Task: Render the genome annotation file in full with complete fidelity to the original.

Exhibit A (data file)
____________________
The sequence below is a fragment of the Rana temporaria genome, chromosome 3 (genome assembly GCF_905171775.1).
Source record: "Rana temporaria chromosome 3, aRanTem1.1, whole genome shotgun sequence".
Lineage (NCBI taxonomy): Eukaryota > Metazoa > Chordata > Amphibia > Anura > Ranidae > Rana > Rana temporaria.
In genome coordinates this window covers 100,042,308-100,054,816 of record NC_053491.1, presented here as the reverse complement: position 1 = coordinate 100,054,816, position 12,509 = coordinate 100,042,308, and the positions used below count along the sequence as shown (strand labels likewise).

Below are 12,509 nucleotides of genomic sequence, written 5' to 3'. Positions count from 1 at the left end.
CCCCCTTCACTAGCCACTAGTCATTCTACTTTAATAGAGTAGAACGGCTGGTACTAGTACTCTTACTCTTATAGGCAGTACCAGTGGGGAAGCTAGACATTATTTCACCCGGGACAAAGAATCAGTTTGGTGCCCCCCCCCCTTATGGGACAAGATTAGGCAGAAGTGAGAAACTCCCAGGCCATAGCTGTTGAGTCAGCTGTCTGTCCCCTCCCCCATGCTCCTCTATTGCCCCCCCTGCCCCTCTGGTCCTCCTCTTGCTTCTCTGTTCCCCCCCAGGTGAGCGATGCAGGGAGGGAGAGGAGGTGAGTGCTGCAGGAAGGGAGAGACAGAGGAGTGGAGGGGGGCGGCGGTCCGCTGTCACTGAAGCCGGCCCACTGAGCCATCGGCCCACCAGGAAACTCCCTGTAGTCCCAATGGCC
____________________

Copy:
The sequence below is a fragment of the Rana temporaria genome, chromosome 3 (genome assembly GCF_905171775.1).
Source record: "Rana temporaria chromosome 3, aRanTem1.1, whole genome shotgun sequence".
Lineage (NCBI taxonomy): Eukaryota > Metazoa > Chordata > Amphibia > Anura > Ranidae > Rana > Rana temporaria.
In genome coordinates this window covers 100,042,308-100,054,816 of record NC_053491.1, presented here as the reverse complement: position 1 = coordinate 100,054,816, position 12,509 = coordinate 100,042,308, and the positions used below count along the sequence as shown (strand labels likewise).

Below are 12,509 nucleotides of genomic sequence, written 5' to 3'. Positions count from 1 at the left end.
CCCCCTTCACTAGCCACTAGTCATTCTACTTTAATAGAGTAGAACGGCTGGTACTAGTACTCTTACTCTTATAGGCAGTACCAGTGGGGAAGCTAGACATTATTTCACCCGGGACAAAGAATCAGTTTGGTGCCCCCCCCCCTTATGGGACAAGATTAGGCAGAAGTGAGAAACTCCCAGGCCATAGCTGTTGAGTCAGCTGTCTGTCCCCTCCCCCATGCTCCTCTATTGCCCCCCCTGCCCCTCTGGTCCTCCTCTTGCTTCTCTGTTCCCCCCCAGGTGAGCGATGCAGGGAGGGAGAGGAGGTGAGTGCTGCAGGAAGGGAGAGACAGAGGAGTGGAGGGGGGCGGCGGTCCGCTGTCACTGAAGCCGGCCCACTGAGCCATCGGCCCACCAGGAAACTCCCTGTAGTCCCAATGGCC